Love 30 Information for Campaigners
Would you like to get 30 km/h speed limits in your area? Since April 2016, the Road Safety Authority has called for 30 km/h speed limits in towns and cities and around schools. So there is a strong case for 30 km/h wherever you live!
Here are some of the resources available to groups who are campaigning for lower speed limits:
- Advocacy Presentation which you can use at, for example, residents meetings, which explains the benefits and challenges many of the myths around lower speed limits
- Sample Petition this is a simple way to garner support and get the names of people who may be willing to help with your campaign
- Love 30 Leaflet that summarises the benefits of lower speed limits - best printed at A5 size
- Love 30 stickers and we can give you the artwork for the Love 30 logo, just email us at firstname.lastname@example.org
A speed gun is an effective way to gather objective data about speeds on a particular road. They are available for approx €110 euro, e.g. Bushnell Velocity Speed Gun. Note that these speed guns are not as accurate as those used by the Gardai, but they are useful to gather typical speeds.
Benefits of 30km/h Speed Limits
The benefits of 30km/h speed limits include:
- a reduced risk of pedestrians and cyclists being killed or injured
- traffic moves more smoothly with minimal effects on journey times
- air and noise pollution are reduced
- more people walking and cycling
- more children playing outdoors
- young people and elderly people are more likely to move about independently
- our urban and village streets and residential estates can be transformed from car dominated through-roads to vibrant living ‘people-friendly’ spaces
- rising levels of obesity are combated by encouraging people of all ages to walk and cycle and by encouraging children to play outdoors
Here are some examples of the effect of reduced speed limits in other jurisdictions:
- - 50% children killed or severely injured, achieved in London
- - 50% road crashes, achieved in Switzerland,
- - 90% killed or severely injured, achieved in Kingston upon Hull
- + 35% children allowed to play on the road, achieved Edinburgh
European Parliament in its Road Safety report recommends authorities to introduce 30 km/h limits in residential areas across the EU
30 km/h is becoming the norm in EU countries and even in the US many 20 mph zones have been introduced. The European network for 30 km/h has supporters in many EU countries.
20’s Plenty for us in the UK has been campaigning for 20 mph limits in towns and cities and more than 21 million people in the UK now live in 20 mph areas. Their website has lots of useful information and fact sheets.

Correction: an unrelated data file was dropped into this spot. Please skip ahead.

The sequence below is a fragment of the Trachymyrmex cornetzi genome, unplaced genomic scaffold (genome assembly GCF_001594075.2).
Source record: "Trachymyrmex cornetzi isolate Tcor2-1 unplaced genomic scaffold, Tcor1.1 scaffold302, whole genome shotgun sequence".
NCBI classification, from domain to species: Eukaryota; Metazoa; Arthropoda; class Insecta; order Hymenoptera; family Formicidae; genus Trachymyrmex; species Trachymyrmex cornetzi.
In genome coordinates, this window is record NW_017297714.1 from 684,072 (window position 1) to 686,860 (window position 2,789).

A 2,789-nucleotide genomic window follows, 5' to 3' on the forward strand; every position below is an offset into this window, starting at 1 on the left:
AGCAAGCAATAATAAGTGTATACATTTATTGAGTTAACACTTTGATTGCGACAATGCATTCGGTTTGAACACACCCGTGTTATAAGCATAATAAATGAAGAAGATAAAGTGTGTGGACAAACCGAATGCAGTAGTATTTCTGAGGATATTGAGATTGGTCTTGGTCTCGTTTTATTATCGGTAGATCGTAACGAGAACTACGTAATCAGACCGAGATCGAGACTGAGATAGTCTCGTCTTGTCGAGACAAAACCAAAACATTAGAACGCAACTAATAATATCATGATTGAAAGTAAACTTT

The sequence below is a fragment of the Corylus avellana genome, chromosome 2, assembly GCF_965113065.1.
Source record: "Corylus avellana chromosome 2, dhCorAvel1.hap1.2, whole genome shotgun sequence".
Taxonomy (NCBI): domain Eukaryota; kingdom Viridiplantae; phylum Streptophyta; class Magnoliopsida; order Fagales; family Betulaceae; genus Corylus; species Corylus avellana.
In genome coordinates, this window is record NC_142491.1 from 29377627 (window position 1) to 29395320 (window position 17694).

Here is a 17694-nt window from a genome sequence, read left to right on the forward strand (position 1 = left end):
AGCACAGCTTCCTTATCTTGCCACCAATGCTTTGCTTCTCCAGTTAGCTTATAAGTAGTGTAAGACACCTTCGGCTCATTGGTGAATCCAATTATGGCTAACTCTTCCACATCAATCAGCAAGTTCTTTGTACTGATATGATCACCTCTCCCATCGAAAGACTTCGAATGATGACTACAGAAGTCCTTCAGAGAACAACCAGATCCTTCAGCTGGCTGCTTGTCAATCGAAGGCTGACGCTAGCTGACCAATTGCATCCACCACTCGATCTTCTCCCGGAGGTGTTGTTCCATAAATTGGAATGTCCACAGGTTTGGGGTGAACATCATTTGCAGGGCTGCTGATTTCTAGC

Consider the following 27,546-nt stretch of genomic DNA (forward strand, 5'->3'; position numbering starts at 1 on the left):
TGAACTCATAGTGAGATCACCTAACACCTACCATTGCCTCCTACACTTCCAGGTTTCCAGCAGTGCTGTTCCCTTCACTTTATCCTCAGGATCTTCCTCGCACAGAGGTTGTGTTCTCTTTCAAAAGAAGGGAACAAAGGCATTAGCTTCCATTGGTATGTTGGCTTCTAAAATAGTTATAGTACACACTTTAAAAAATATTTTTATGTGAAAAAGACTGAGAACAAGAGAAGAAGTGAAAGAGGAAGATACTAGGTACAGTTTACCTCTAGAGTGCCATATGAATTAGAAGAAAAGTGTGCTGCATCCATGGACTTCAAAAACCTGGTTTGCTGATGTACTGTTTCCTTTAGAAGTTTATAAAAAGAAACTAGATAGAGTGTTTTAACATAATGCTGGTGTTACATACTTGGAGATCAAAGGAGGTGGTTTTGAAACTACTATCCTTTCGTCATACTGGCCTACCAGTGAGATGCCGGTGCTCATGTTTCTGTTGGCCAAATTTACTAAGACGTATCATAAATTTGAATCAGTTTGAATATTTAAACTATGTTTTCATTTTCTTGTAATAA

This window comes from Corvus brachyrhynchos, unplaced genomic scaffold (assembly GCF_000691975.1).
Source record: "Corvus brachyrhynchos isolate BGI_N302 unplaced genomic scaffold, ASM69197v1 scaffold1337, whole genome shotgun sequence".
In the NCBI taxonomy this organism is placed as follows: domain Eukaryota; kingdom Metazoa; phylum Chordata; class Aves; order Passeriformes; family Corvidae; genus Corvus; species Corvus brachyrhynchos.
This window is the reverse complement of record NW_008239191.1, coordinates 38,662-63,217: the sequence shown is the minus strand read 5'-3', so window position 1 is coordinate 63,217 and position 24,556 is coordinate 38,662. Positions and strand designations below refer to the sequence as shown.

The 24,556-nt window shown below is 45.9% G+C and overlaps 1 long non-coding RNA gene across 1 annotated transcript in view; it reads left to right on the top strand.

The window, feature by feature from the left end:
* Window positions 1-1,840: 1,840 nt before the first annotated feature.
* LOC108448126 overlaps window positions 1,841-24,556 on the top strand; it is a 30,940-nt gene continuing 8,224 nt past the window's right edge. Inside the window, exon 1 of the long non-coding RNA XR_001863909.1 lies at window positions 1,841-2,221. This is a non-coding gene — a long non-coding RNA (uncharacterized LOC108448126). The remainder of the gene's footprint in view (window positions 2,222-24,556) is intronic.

Legislation and Guidelines
The Minister for Transport, Shane Ross. signed the Stockholm Declaration in February 2020 which signed up to 'mandate a maximum road travel speed of 30 km/h in areas where vulnerable road users and vehicles mix in a frequent and planned manner, except where strong evidence exists that higher speeds are safe.'
Speed limits are governed by national legislation (Road Traffic Act 2004) but are implemented by each local authority by means of Bye Laws.
The speed limits are:
- 120 km/h on Motorways
- 100 km/h on National Roads
- 80 km/h on rural roads
- 50 km/h in built up areas
The legislation provides for special limits of 30 km/h and 60 km/h to be introduced by local authorities. The speed limits above can also be applied as special limits. An additional special limit of 40 km/h was provided for in 2010. The Road Traffic Act 2016 provided for a new special speed limit of 20 km/h which local authorities can introduce in residential estates.
The special limits are subject to Mandatory Guidelines, issued by the Department of Transport.
The Guidelines recommend that local authorities should give serious consideration to the lowering of the speed limit from 50 km/h to 30 km/h within housing estate areas and provide for “Slow Zones” with 30 km/h limits and an associated sign for residential estates. They recommend using mean speed and 85 percentile speeds as a guide in determining speed limits and also recommend engineering solutions to slow traffic. They require consultation with interested parties and a public consultation in advance of the introduction of special speed limits. They oblige Local Authorities to review all speed limits within 2 years of the publication of the Guidelines and to review speed limits every 5 years.
The Design Manual for Urban Roads and Streets (DMURS) has been mandatory for all new urban roads and streets since 2013. It provides for improved street design which encourages social interaction, walking, cycling and use of public transport.
Following meetings between the Minister for Transport, Paschal Donohoe, and Jakes’s Legacy Campaign the Department of Transport Tourism and Sport (http://www.dttas.ie/) conducted a survey of local authorities in relation to speed limits and speed ramps in residential estates. In October 2014 the Department issued a Circular to local authorities requesting that they review speed limits in residential estates to determine whether or not appropriate speed limits and signage are in place: http://www.dttas.ie/roads/publications/english/circular-control-vehicle-speeds-housing-estates.